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The Complete Works of William Shakespeare As You Like It

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TOUCHSTONE. Come apace, good Audrey; I will fetch up your
goats,
Audrey. And how, Audrey, am I the man yet? Doth my simple
feature
content you?
AUDREY. Your features! Lord warrant us! What features?
TOUCHSTONE. I am here with thee and thy goats, as the most
capricious poet, honest Ovid, was among the Goths.
JAQUES. [Aside] O knowledge ill-inhabited, worse than Jove in a
thatch'd house!
TOUCHSTONE. When a man's verses cannot be understood, nor a
man's
good wit seconded with the forward child understanding, it
strikes a man more dead than a great reckoning in a little
room.
Truly, I would the gods had made thee poetical.
AUDREY. I do not know what 'poetical' is. Is it honest in deed
and
word? Is it a true thing?
TOUCHSTONE. No, truly; for the truest poetry is the most
feigning,
and lovers are given to poetry; and what they swear in poetry
may
be said as lovers they do feign.
AUDREY. Do you wish, then, that the gods had made me poetical?
TOUCHSTONE. I do, truly, for thou swear'st to me thou art
honest;
now, if thou wert a poet, I might have some hope thou didst
feign.
AUDREY. Would you not have me honest?
TOUCHSTONE. No, truly, unless thou wert hard-favour'd; for
honesty
coupled to beauty is to have honey a sauce to sugar.
JAQUES. [Aside] A material fool!
AUDREY. Well, I am not fair; and therefore I pray the gods make
me
honest.
TOUCHSTONE. Truly, and to cast away honesty upon a foul slut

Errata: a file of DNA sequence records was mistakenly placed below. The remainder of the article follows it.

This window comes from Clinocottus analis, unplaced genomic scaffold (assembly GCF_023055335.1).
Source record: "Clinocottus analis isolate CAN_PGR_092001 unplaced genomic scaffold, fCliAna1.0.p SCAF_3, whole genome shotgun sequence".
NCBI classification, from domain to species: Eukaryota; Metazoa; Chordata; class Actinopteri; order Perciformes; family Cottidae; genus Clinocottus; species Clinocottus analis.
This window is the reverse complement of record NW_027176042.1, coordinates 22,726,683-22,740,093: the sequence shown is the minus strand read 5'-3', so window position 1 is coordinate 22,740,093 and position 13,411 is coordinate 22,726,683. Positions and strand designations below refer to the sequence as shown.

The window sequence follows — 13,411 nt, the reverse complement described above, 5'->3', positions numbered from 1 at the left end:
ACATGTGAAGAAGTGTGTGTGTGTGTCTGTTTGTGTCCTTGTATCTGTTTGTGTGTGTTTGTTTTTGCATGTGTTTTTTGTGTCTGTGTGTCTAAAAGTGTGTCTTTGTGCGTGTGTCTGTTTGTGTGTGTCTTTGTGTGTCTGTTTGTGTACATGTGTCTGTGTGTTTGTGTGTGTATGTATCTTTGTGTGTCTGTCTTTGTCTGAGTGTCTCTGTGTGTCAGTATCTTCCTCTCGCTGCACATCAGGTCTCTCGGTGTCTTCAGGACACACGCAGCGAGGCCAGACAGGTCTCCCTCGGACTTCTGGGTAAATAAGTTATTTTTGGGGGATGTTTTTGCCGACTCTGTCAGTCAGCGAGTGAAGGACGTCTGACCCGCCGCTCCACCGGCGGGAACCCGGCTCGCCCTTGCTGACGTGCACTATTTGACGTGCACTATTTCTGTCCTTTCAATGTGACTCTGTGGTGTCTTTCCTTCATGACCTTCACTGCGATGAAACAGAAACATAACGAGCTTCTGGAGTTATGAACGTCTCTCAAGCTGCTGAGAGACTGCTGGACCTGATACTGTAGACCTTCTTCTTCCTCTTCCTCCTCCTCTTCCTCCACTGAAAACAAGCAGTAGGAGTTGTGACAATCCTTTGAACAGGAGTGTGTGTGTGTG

were
to put good meat into an unclean dish.
AUDREY. I am not a slut, though I thank the gods I am foul.
TOUCHSTONE. Well, praised be the gods for thy foulness;
sluttishness may come hereafter. But be it as it may be, I
will
marry thee; and to that end I have been with Sir Oliver
Martext,
the vicar of the next village, who hath promis'd to meet me
in
this place of the forest, and to couple us.
JAQUES. [Aside] I would fain see this meeting.
AUDREY. Well, the gods give us joy!
TOUCHSTONE. Amen. A man may, if he were of a fearful heart,
stagger
in this attempt; for here we have no temple but the wood, no
assembly but horn-beasts. But what though? Courage! As horns
are
odious, they are necessary. It is said: 'Many a man knows no
end
of his goods.' Right! Many a man has good horns and knows no
end
of them. Well, that is the dowry of his wife; 'tis none of
his
own getting. Horns? Even so. Poor men alone? No, no; the
noblest
deer hath them as huge as the rascal. Is the single man
therefore
blessed? No; as a wall'd town is more worthier than a
village, so
is the forehead of a married man more honourable than the
bare
brow of a bachelor; and by how much defence is better than no
skill, by so much is horn more precious than to want. Here
comes
Sir Oliver.

Enter SIR OLIVER MARTEXT

Sir Oliver Martext, you are well met. Will you dispatch us
here
under this tree, or shall we go with you to your chapel?
MARTEXT. Is there none here to give the woman?
TOUCHSTONE. I will not take her on gift of any man.
MARTEXT. Truly, she must be given, or the marriage is not
lawful.
JAQUES. [Discovering himself] Proceed, proceed; I'll give her.